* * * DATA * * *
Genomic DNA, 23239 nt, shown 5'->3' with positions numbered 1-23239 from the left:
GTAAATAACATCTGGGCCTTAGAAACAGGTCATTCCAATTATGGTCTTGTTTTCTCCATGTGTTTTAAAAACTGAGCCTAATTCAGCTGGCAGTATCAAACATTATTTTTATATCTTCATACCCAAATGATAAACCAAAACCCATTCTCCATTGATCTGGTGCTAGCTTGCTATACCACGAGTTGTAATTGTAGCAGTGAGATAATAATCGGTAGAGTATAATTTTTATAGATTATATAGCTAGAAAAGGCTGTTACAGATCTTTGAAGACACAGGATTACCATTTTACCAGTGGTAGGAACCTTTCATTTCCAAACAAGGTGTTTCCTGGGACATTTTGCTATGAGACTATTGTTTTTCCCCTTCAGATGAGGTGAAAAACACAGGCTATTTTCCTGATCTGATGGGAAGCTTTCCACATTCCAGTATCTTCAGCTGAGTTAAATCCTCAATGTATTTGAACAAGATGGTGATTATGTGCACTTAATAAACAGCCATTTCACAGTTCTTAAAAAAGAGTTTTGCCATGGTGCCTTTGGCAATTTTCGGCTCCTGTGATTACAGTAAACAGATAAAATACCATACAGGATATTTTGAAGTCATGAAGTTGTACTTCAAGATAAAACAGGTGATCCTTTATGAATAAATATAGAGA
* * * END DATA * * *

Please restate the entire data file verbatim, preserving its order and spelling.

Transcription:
Genomic DNA, 23239 nt, shown 5'->3' with positions numbered 1-23239 from the left:
GTAAATAACATCTGGGCCTTAGAAACAGGTCATTCCAATTATGGTCTTGTTTTCTCCATGTGTTTTAAAAACTGAGCCTAATTCAGCTGGCAGTATCAAACATTATTTTTATATCTTCATACCCAAATGATAAACCAAAACCCATTCTCCATTGATCTGGTGCTAGCTTGCTATACCACGAGTTGTAATTGTAGCAGTGAGATAATAATCGGTAGAGTATAATTTTTATAGATTATATAGCTAGAAAAGGCTGTTACAGATCTTTGAAGACACAGGATTACCATTTTACCAGTGGTAGGAACCTTTCATTTCCAAACAAGGTGTTTCCTGGGACATTTTGCTATGAGACTATTGTTTTTCCCCTTCAGATGAGGTGAAAAACACAGGCTATTTTCCTGATCTGATGGGAAGCTTTCCACATTCCAGTATCTTCAGCTGAGTTAAATCCTCAATGTATTTGAACAAGATGGTGATTATGTGCACTTAATAAACAGCCATTTCACAGTTCTTAAAAAAGAGTTTTGCCATGGTGCCTTTGGCAATTTTCGGCTCCTGTGATTACAGTAAACAGATAAAATACCATACAGGATATTTTGAAGTCATGAAGTTGTACTTCAAGATAAAACAGGTGATCCTTTATGAATAAATATAGAGA